Atlantic states may have a head start in the offshore wind game, but California has a plan to catch up — and even surpass — them.
On Wednesday, the California Energy Commission adopted the goal of developing between 3 and 5 gigawatts of offshore wind capacity by 2030 on its way to reaching 25 gigawatts by 2045. The latter target would generate enough electricity to meet the demands of 25 million homes.
“These ambitious yet achievable goals are an important signal of how committed California is to bringing the offshore wind industry to our state,” said CEC Chair David Hochschild in a statement.
This comes as the first step of the commission’s creation of a strategic plan for offshore wind development, as mandated by a law put in place last September. That law tasked the commission with determining the maximum offshore wind capacity that the state could conceivably build out by 2030 and 2045. Now, it seems, we have an answer.
Next, the CEC has to submit its complete offshore wind plan to the legislature by June 2023. The state will study the potential economic benefits of offshore wind development, as well as put together a plan for wind farm and transmission permitting together.
Assuming the goal comes to fruition, California is setting itself up to become the leader in offshore wind development. No other state has been as ambitious in its long-term offshore wind plans so far, even though the industry is relatively nascent in California. The state's offshore geography may pose a challenge to meeting the goals as well. Because the Pacific Ocean’s floor is so deep off the coast of California, building the infrastructure will require the use of floating turbines, which have not yet been widely adopted aside from at a few sites in Scotland and Portugal.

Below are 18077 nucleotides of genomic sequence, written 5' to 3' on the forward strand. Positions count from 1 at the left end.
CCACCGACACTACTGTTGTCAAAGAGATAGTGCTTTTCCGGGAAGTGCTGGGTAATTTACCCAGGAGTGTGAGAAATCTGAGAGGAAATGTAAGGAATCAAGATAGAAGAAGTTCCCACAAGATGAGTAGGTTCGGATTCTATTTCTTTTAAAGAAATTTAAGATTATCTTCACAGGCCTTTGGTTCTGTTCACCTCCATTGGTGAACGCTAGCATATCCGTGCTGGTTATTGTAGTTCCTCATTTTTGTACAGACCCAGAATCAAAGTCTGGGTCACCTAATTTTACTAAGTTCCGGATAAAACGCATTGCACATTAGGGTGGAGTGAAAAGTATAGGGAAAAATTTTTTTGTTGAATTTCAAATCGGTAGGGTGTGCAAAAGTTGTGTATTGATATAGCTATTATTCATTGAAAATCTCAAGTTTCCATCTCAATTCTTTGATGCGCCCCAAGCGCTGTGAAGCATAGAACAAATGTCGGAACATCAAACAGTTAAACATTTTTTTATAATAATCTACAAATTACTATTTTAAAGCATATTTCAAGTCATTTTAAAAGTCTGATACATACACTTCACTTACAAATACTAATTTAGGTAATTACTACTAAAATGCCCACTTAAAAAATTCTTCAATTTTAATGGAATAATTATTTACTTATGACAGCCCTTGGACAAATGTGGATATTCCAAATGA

The Biden administration set the national goal of 30 gigawatts of power from offshore wind by 2030. Much of the progress toward this target has so far happened in the Atlantic, with two commercial-scale offshore wind projects already approved off the coast of New England and more in the works.
However, in May, the Interior Department proposed the country’s first lease sale off the coast of California, pinpointing several areas off the coast of both central and northern California as promising.
But the U.S. still lags well behind Europe in both deployment and ambition. Denmark, Germany, Belgium and the Netherlands, for example, recently committed to upping their combined offshore wind capacity to 150 gigawatts by 2050. This represents a tenfold increase from the 15 gigawatts of offshore capacity that the group contributes to the continent’s energy mix at present. That would be enough to power roughly 230 million European households.